|Joe C. (l.) and Frank H.|
I got into an odd cycle where I was getting almost all my supplies on every other turn and almost none on the turns in between. We had all taken up fairly defensive positions on the map, with the result that the supply of legions ran out and no one attacked each other for several turns in a row. That meant that the game was going to be won with money. I got greedy and made a big push for the competence victory, ignoring the political situation. Joe was actually within striking distance of six votes in the senate, and Frank was only able to bribe one senator away from him. Joe was able to come up with enough money on the next turn to make the final push to six votes and get the instant political victory.
|Final position. Legions everywhere, but Caesar controls the Senate.|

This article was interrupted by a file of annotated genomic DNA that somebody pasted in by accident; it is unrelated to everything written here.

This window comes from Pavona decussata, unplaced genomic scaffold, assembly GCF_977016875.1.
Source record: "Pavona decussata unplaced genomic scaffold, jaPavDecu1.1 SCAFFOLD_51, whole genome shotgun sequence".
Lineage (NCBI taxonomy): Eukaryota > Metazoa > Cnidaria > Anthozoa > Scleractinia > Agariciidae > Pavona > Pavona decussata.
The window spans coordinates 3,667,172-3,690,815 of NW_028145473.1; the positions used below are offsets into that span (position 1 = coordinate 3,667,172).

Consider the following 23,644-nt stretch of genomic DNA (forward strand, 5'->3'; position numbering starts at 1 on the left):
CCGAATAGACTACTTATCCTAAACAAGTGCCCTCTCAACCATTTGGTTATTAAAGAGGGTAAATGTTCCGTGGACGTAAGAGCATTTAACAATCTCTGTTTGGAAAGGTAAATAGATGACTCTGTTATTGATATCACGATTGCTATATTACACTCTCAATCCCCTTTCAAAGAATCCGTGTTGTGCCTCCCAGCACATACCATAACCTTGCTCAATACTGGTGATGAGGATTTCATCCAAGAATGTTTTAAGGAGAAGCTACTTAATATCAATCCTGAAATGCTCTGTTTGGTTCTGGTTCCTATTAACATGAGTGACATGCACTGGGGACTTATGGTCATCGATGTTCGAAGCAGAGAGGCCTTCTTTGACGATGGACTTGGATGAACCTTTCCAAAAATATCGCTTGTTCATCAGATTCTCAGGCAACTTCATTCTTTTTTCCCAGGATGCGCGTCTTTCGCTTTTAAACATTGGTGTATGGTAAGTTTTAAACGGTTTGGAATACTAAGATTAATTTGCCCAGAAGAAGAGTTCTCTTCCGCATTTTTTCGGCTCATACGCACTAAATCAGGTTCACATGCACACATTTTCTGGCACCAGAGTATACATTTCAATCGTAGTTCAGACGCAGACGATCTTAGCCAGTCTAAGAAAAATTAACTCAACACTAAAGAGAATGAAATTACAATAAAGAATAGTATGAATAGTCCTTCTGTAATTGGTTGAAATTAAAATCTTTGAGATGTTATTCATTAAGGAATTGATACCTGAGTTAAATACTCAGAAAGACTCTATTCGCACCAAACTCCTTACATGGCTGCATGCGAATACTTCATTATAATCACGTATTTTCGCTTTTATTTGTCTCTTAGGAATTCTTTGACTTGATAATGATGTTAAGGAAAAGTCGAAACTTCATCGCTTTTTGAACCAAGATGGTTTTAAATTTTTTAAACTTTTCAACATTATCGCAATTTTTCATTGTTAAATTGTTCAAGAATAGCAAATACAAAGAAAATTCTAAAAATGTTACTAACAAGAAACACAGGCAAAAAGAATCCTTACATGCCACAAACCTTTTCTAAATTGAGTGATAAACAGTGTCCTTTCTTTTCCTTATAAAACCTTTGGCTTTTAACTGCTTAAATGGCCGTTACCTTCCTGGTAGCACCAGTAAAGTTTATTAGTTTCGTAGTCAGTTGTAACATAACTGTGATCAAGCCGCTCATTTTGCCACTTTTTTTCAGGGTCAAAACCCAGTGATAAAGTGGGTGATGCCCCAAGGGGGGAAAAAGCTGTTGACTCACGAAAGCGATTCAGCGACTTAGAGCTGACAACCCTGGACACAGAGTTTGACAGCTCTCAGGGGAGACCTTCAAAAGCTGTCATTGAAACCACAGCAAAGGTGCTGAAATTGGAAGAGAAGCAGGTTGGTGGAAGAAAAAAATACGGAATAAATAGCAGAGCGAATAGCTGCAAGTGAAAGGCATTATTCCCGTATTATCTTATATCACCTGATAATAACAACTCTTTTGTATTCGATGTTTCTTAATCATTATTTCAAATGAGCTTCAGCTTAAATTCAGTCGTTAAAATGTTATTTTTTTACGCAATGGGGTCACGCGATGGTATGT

I am a victim of my own inattentiveness, and more and more I've come to appreciate the importance of keeping your eye on all aspects of this game. More than once I've neglected the political situation and allowed an opponent to sneak in and buy up the votes they've needed.
Another aspect of the game that I still need to learn is the geography of the map. As Joe pointed out, every province touches water, which means everything is reachable - but some things are more accessible than others. For example, Gallia Cisalpina is adjacent to both seas plus three provinces - Italia, Gallia Narbonensis, and Illyricum. Likewise Africa borders both seas plus Sicilia, Africa Nova, and Cyrenaica. I think that makes them the two most central and accessible provinces on the map. Hispania Ulterior, on the other hand, accumulates legions but is difficult to get to and retrieve them. Africa Nova is the same way about money. So the bottom line is that I feel I need to figure out how to take best advantage of the geography.